Chapter 7 and Chapter 13 bankruptcies require you to attend a credit counseling course. The course may be done online. Our offices can direct you to such an approved course. The course must be completed before you can file for bankruptcy. It will not take you very long, and you may learn some useful things about how credit can affect your life.

Qualifying for Bankruptcy.

In order to qualify to file Chapter 7, you must reside, have a domicile, a place of business, or own some property in the United States. You should not have received a bankruptcy discharge within the last 8 years, or had a bankruptcy case dismissed for cause within the last 180 days.

If you would like to file Chapter 13, you should not have received a bankruptcy discharge within the last 4 years. If you file a Chapter 13 with the 4 years after a discharge, you will not receive a discharge in the new Chapter 13. Since it is likely that you will be making payments to the trustee's office for several years, you should be able to show that you have a steady source of income. Finally, you cannot have secured debts that exceed $1,010,650.00 or unsecured debts that exceed $336,900.00. If you do, then you might be a candidate for Chapter 11.

Filing Again.

In addition to the Means Test and Mandatory Credit Counseling, Congress also enacted changes intended to reduce or eliminate the effect of a bankruptcy for serial filers. If you have filed for bankruptcy before, however, do not fear filing again. The usefulness of another bankruptcy may be affected by the time between bankruptcy filings. In your free consultation, you will be advised about how to best situate yourself for a second bankruptcy.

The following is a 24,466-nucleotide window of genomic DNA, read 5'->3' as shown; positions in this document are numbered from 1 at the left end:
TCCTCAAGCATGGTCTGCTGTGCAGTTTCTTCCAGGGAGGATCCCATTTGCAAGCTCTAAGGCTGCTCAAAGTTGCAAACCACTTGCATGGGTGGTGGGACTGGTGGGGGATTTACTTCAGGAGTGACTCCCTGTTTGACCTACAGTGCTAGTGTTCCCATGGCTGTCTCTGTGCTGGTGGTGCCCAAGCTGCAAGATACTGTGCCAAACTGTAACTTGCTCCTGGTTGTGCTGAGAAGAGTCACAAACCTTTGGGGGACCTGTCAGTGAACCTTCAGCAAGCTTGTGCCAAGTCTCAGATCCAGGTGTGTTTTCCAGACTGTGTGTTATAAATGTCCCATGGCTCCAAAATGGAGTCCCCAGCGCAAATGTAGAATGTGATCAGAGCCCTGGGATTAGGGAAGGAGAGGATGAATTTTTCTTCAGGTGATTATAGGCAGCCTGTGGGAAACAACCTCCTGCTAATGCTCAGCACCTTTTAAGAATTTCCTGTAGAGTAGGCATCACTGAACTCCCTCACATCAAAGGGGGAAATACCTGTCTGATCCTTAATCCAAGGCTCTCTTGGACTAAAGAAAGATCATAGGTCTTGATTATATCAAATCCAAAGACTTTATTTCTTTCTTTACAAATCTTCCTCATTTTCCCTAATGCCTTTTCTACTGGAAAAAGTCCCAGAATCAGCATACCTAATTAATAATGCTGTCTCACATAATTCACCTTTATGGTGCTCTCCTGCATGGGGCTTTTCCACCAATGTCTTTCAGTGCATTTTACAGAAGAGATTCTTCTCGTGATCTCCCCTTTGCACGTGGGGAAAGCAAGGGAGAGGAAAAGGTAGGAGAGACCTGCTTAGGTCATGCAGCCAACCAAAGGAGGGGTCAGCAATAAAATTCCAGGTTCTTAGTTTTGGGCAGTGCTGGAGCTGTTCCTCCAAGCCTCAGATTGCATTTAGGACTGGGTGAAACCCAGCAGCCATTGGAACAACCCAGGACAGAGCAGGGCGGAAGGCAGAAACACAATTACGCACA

Although the rules are complicated, in short, your Bankruptcy Stay would last for just 30 days if your previous bankruptcy case was pending within the preceding year but was dismissed.

The stay from your current bankruptcy will simply not come into existence at all if two or more of your bankruptcy cases were pending within the preceding year but were dismissed. If your Chapter 7 case was dismissed for abuse and you file under a new chapter (such as Chapter 13,) you are not penalized, and your bankruptcy stay will have its normal duration.

Your Situation Is Unique.

But you are not alone. The same path to bankruptcy relief is not taken by every individual. But within our current economic situation, common factors can push you over the brink. Our offices have decades of experience handling bankruptcies which stem from one or more common origin.

Job loss
Salary reduction
Credit cards
Medical bills
Family tragedy
Natural disaster

You need to have an experienced professional represent your interests. Beware of boilerplate bankruptcy solutions, and the agencies which churn them out. Our offices custom tailor your bankruptcy filing to get the best solution for you. A poorly constructed bankruptcy filing can do more harm than good. Our office stands upon its reputation and experience over decades of filings.


Changes to Bankruptcy laws occurred in 2005. These changes were significant and provide timetables for actions on your part. For example, you must complete your Consumer Education course within a specific time relative to your filing date. Failure to complete the training in the allowed time could result in the rejection of your bankruptcy filing by the court. Our offices know the timetables imposed on people filing for bankruptcy, and our advice will ensure you have a successful bankruptcy.

Filing For Bankruptcy Without An Attorney.

You can. But here is what the United States Courts itself thinks of the idea: "Bankruptcy has long-term financial and legal consequences - hiring a competent attorney is strongly recommended." In going forward on your own, you would be expected to be knowledgeable of the United States Bankruptcy Code and Federal Rules of Bankruptcy Procedure, and the local rules of the court in which your case is filed.

We Represent People Like You..